It was the greatest game in women’s football history. The Canadian national team was playing the United States in the semi-final match of the 2012 Olympic Games in Old Trafford Stadium, Manchester, England. The home stadium of one of the best rival derbies in men’s football was fittingly the scene for one of the best matches of all time. The American superpower was facing the modest Canuck squad, yet the rivalry created by border countries was stronger than their respective FIFA rankings displayed.
Christine Sinclair was one step ahead of the Americans in every piece of the match, putting the Canadians up again after each chasing attempt of the Americans tying up the game. In the 76th minute, the Canadians were up 3-2 and Canadian goalkeeper Erin McLeod held the ball in her box. With “Captain America” Abby Wambach shouting in the referee’s ear like a fruit fly swarming a day old lunch, the Swedish referee blew the whistle for an indirect kick a mere 12 yards from the Canadians goal post. Tobin Heath tapped the ball with her toe on to the foot of a well-timed one step shot by Megan Rapinoe, curling mid-height to the far post. Canadian defender Marie-Eve Nault, a reserve player who earned a jersey earlier in the tournament due to a hamstring pull from starting fullback Robyn Gale, jumped to reach the curling ball mid-way between the free kick spot and the goal line, the ball grazing her arm as she twirled in the air in an attempt to block the shot.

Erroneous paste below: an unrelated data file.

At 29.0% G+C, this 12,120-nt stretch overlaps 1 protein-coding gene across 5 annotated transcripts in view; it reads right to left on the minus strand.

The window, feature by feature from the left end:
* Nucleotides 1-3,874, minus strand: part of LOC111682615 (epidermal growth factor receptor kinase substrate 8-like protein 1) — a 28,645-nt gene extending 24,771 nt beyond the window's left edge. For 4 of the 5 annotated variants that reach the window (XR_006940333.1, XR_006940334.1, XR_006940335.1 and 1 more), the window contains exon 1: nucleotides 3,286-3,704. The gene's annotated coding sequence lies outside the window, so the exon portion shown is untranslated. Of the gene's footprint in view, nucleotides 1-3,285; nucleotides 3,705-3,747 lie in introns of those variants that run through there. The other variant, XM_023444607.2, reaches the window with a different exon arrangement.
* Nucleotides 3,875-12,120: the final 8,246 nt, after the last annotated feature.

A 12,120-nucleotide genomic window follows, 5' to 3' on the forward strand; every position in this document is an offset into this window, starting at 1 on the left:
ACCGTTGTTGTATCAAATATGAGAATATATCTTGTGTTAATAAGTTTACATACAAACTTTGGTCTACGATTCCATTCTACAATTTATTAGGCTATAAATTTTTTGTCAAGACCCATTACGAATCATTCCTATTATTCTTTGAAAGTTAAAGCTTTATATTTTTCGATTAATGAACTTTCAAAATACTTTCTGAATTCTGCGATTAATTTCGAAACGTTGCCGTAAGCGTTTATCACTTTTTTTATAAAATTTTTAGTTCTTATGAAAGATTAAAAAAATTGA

The referee’s whistle blew. Little did she know this would be the most important call of her international refereeing career, but also the call that would travel the North Atlantic Ocean, catching speed along the way.
Abby Wambach was awarded a penalty kick. Her plan had worked. She was face to face with the Canadian goal, and soon to be an Olympic Gold medal game against the Japanese.